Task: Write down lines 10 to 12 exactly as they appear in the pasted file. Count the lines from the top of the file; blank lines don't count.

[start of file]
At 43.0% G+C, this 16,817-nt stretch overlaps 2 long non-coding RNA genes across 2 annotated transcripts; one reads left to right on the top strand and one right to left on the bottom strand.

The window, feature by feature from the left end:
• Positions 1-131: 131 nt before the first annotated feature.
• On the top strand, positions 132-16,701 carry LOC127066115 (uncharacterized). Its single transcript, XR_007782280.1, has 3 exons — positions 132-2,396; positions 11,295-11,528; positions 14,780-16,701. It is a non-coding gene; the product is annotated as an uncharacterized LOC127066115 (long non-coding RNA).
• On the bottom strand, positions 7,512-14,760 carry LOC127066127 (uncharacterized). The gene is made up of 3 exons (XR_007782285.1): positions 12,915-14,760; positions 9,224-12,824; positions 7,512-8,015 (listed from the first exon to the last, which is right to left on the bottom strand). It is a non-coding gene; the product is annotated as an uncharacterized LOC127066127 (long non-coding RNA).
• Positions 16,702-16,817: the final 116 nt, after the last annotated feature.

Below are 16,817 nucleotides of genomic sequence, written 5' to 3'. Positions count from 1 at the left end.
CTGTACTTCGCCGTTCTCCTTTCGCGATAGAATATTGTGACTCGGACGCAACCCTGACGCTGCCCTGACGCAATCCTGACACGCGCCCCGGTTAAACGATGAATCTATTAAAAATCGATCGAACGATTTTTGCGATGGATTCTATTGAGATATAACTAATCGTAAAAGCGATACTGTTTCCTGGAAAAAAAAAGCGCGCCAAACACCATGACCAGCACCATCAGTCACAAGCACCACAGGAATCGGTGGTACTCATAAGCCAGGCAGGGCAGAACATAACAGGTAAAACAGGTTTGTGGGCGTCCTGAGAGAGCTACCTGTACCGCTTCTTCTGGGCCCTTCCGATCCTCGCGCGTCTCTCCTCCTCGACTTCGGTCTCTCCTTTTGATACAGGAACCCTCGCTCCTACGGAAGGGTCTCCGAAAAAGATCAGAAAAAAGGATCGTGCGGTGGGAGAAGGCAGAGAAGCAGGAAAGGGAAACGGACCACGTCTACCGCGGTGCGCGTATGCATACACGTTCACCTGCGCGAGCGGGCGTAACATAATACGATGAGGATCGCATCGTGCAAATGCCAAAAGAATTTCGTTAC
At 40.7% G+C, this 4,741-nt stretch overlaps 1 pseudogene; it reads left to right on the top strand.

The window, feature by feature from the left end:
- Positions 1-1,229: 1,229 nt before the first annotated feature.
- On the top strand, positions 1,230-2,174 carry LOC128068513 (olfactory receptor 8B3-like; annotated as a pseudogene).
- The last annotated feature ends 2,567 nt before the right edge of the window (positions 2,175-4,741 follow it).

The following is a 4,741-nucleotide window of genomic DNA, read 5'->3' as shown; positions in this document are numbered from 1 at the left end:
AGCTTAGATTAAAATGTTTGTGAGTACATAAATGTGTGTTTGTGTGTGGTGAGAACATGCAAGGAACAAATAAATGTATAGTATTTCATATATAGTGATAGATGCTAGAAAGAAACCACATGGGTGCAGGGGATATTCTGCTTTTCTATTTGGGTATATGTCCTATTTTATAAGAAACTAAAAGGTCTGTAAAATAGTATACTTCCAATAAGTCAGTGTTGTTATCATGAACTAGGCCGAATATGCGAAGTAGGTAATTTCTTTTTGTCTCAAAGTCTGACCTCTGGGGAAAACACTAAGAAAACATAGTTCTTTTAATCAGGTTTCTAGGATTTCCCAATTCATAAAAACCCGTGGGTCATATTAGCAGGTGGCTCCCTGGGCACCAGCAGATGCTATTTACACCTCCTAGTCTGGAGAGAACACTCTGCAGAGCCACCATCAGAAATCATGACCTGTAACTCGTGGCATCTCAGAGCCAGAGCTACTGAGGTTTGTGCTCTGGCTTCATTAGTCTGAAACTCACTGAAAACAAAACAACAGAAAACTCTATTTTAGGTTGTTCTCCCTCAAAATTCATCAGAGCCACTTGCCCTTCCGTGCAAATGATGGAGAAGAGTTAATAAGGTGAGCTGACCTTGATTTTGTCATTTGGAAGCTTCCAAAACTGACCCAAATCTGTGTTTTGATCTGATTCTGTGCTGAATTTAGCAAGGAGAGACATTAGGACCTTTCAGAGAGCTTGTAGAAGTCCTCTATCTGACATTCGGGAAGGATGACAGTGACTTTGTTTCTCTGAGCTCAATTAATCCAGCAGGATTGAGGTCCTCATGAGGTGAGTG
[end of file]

The window, feature by feature from the left end:
- Positions 1-1,229: 1,229 nt before the first annotated feature.
- On the top strand, positions 1,230-2,174 carry LOC128068513 (olfactory receptor 8B3-like; annotated as a pseudogene).